Councillors to decide whether to reduce height of historic Farnley mill chimney

Landmark: The Stonebridge Mills chimney

Plans to reduce the height of a landmark chimney at historic Stonebridge Mills by six metres for safety reasons will be debated by city councillors next week.

Stonebridge Mills Ltd wants to reduce the former mill chimney, at the Grade II Listed building off Stonebridge Lane in Farnley, as work continues on a scheme to create 112 homes at the Stonebridge Beck development.

The application includes new steel structural bands to the bottom eight to ten metres of the chimney in a bid to make it structurally safe.

There have been six letters of objection to the proposals, arguing alternative options should be considered as opposed to reduction, including re-building the chimney and that it has been in situ for 200 years and should be retained.

Objectors include civic watchdog group Leeds Civic Trust, which says the chimney is a ‘significant local feature, and Farnley and Wortley councillor David Blackburn (Green). In his objection, Cllr Blackburn said:

“The current proposal, submitted late in the development process, is unacceptable. In the previous Heritage Statement, contained within the approval for the development, Historic England had made comments regarding their concerns for the chimney.

“It was outlined by the developer the chimney would be repaired and rebuilt to full height. This should still be the case.”

A council planning officer’s report highlights structural concerns about the historic chimney, and says a structural report considers that the chimney is at risk of failure via cracks opening up and says it’s necessary to reduce the bearing pressure below the foundation.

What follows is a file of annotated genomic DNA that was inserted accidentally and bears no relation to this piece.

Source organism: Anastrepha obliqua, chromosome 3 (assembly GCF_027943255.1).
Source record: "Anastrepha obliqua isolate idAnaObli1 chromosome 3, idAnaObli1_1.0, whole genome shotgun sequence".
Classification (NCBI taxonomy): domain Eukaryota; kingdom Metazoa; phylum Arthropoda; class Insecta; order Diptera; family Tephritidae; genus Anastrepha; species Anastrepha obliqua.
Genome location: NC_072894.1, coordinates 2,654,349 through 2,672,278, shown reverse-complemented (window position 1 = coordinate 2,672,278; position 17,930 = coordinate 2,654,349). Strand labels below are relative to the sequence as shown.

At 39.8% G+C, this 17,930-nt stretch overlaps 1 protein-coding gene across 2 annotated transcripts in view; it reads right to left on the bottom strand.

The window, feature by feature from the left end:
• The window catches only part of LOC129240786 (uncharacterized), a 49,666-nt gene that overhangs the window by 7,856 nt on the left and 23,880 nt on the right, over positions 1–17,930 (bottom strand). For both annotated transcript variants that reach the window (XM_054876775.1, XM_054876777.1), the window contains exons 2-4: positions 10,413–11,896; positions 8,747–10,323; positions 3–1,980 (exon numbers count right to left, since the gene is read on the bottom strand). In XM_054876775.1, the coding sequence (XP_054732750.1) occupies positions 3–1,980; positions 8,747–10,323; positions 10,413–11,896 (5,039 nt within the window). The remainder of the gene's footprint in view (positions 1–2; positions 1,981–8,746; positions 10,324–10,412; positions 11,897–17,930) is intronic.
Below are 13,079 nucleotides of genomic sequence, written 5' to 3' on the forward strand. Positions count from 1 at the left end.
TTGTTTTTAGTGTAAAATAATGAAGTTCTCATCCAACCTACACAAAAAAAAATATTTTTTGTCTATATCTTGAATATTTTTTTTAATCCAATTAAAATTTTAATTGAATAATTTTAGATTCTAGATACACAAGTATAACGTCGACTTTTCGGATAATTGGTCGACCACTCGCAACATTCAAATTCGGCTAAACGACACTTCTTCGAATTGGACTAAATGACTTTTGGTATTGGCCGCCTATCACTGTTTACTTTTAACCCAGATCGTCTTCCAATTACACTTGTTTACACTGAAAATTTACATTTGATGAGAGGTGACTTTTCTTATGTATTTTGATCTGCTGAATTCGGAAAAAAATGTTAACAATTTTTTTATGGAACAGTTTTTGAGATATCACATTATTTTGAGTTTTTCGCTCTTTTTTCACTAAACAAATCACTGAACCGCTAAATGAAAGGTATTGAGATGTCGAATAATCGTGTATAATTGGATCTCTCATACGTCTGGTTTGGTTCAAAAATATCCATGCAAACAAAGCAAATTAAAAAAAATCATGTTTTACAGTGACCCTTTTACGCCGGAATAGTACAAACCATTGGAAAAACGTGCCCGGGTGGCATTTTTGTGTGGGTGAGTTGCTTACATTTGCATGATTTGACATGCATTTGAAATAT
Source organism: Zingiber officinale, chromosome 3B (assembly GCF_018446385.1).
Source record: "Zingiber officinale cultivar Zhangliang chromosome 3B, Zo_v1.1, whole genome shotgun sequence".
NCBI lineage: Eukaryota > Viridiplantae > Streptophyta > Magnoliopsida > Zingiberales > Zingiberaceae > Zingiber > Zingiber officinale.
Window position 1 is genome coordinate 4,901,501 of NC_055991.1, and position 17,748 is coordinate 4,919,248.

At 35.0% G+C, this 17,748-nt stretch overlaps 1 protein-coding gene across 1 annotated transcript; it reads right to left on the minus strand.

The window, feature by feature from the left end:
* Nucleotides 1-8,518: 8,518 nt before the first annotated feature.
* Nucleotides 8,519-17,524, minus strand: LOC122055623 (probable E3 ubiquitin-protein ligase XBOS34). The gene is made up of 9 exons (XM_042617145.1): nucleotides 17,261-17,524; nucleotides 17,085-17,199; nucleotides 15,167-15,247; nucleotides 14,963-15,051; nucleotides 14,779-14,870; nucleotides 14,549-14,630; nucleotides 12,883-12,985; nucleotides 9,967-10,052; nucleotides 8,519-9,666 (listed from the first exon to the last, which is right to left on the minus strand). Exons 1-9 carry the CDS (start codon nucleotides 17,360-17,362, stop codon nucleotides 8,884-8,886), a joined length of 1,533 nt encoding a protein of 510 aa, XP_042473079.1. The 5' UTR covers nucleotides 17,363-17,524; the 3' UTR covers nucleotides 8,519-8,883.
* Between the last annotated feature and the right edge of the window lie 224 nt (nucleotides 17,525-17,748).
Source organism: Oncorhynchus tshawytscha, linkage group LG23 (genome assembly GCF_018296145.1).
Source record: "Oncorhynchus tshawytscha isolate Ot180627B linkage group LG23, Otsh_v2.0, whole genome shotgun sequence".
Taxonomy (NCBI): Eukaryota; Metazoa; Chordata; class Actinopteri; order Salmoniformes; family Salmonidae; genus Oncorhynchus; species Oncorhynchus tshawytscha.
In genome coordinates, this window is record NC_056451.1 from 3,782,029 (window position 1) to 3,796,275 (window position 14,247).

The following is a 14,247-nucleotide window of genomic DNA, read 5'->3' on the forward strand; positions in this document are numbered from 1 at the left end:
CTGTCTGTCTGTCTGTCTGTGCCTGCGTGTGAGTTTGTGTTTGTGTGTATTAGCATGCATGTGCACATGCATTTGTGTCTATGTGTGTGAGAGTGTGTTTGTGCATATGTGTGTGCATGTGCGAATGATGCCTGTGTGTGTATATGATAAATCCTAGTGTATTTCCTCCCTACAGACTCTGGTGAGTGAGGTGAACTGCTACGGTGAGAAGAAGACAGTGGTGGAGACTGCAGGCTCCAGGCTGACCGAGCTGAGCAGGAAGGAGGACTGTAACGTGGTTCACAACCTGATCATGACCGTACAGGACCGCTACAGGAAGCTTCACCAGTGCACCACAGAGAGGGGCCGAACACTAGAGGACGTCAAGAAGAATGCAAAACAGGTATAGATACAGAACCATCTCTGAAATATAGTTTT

The planning report recommends councillors approve the plans in principle, subject to conditions, including agreement on type of materials used. It concludes:

“The proposals seek to retain the chimney whilst implementing structural safety works to ensure its long-term viability whilst preventing a risk to the general public.

“It is acknowledged the proposal does involve alterations to the chimney and thus creates a degree of harm upon the setting of the listed buildings, through reducing its overall height, however this is considered limited given the majority of chimney will be restored, repaired and retained ensuring its long term preservation and thus these associated benefits outweigh overall harm. For these reasons listed building consent should be granted.”

The south and west plans panel will meet next Thursday, 4 August, at Leeds Civic Hall, 1pm. The meeting will be webcast live. All the documents related to the application and link to the webcast can be found here.


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